‘When a body moves, it's the most revealing thing,’ the great Mikhail Baryshnikov once said. ‘Dance for me a minute, and I'll tell you who you are.’
Some of us move like panthers. Some of us move like projectiles. Some of us move like north-easterly low-pressure systems. Maybe it's the revelatory possibilities of dance that make it such a thrilling, liberating – and even risky – activity. How do our early experiences with dance shape our ideas about our world and our place within it? And what role can dance play in a lifetime?
At Arts House in March, we’ll hear stories of first dances – from baby steps and blue-light discos to bridal waltzes and professional debuts. Through storytelling, music and movement, our incredible line-up of artists will vividly conjure all the elation, freedom and catastrophe of their first tentative dance-steps – and yours.
Presented in partnership with Arts House for Dance Massive.
Adolfo Aranjuez is editor of film and media periodical Metro and editor-in-chief of sexuality and gender magazine Archer. He is also a freelance writer, speaker and dancer. Adolfo’s nonfiction and poetry have appeared in Meanjin, Overland, Right Now, the Manila Review, Cordite and elsewhere, and he has worked with and performed for various organisations including the Melbourne Writers Festival, Midsumma, ABC TV and the Melbourne International Film Festival.
Ash Flanders is an award-winning writer and performer. As well as acting for other people and creating his own solo work, he runs DIY queer theatre outfit Sisters Grimm with Declan Greene.
Brodie Lancaster is a critic and editor based in Melbourne. From 2012 to 2017 she was the editor of Filmme Fatales, a print zine about the places where film and feminism intersect. She has contributed writing to publications including Rolling Stone, Pitchfork, Rookie and New York magazine. Her first book, a pop culture memoir called No Way! Okay, Fine was published by Hachette in 2017.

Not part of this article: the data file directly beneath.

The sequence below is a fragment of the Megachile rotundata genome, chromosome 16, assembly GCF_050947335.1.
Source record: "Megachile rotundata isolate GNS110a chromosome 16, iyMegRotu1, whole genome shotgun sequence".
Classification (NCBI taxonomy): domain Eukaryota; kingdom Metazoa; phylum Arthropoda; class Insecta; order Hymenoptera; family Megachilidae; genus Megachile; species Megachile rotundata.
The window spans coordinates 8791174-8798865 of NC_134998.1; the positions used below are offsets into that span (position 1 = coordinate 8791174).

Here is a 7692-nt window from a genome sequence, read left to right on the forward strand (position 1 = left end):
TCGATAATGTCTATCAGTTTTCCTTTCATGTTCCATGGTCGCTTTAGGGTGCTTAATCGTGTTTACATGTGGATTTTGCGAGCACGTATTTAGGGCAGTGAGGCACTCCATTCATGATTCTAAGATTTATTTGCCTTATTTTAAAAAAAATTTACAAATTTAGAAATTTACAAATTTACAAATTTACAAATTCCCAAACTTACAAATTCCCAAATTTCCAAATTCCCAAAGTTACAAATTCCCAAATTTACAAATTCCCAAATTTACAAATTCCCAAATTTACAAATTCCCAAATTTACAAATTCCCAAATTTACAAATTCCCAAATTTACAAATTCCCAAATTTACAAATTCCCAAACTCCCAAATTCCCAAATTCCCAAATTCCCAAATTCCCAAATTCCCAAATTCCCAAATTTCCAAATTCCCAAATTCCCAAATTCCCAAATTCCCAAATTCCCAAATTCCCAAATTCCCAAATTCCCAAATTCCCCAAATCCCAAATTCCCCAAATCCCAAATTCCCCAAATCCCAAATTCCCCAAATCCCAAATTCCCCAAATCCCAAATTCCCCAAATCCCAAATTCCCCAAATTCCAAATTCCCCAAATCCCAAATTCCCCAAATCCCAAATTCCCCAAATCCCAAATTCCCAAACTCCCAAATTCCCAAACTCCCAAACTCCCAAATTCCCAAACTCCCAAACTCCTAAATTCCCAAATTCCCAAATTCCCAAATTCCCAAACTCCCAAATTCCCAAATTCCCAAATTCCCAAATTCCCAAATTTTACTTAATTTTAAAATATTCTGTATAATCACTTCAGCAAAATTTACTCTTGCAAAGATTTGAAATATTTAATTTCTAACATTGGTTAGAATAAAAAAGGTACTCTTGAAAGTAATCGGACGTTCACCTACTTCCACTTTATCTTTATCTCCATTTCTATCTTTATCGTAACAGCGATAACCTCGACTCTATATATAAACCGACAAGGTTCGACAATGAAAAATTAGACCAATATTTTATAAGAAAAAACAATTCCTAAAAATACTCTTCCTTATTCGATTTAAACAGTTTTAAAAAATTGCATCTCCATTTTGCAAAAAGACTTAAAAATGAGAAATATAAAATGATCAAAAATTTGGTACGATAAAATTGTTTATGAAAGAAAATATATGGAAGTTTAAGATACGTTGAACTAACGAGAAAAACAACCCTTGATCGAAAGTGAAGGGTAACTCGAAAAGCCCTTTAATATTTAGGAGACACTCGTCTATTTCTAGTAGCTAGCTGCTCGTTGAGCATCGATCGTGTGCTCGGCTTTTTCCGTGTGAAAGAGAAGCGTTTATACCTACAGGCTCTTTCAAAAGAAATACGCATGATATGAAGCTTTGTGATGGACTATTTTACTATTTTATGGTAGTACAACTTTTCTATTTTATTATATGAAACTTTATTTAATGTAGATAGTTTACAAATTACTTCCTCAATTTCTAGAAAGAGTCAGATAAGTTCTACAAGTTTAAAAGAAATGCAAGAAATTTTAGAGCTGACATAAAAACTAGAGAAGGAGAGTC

Danny Katz, Canadian-born, came to Australia at a young age. After failed careers as a musician, stand-up comedian and car washer, he finally turned to writing and became a newspaper columnist for the Age, the Sydney Morning Herald and the Western Australian.
He is also the author of S.C.U.M., Spit the Dummy, Little Lunch, and The Poppa Platoon series for children.
Working under their legal name of Sarah-Jane Norman, Onyx Carmine has been hailed as one of the most challenging and rigorous Australian experimental artists of their generation. Over the course of their 13 year solo career, Onyx has created a diverse body of interdisciplinary work spanning durational, intimate and body-based performance, dance, installation, sculpture, text, sound and moving image.
Also an accomplished writer and editor, Onyx’s poetry, prose and ficto-critical work has seen publication in Meanjin, Overland, The Cultural Studies Review of Australia, Stylus and Realtime to name a few. They have placed in numerous awards including the Overland/Judith Wright Prize for Poetry and the The DJ (Dinny) O’Hearn Award. Their forthcoming short story collection is currently shortlisted for the inaugural Kill Your Darlings Unfinished Manuscript Award. They have also co-edited publications on Indigenous film are the co-editor and lead writer on a forthcoming publication on Indigenous Australian experimental art practice.
Born on Gadigal land of Wiradjuri, Wonnarua and Anglo-Celtic ancestry, Onyx has been based in Berlin since 2009. They currently divide their time between Berlin and un-ceded Wurundjeri land.
wāni is a proud descendant of the Bashi peoples of Walungu, as well as the current Incarnation of the Afronaut. He spends his times teleporting through Universes and time-scapes navigating between dreams of becoming the fire-fist pirate king Hokage master of all four elements, and unfolding tales from a generation who quite honestly might be too good for this Universe.
This is a free event. Bookings are essential. We recommend arriving early to secure your seat. Read our ticketing FAQs here.Booked out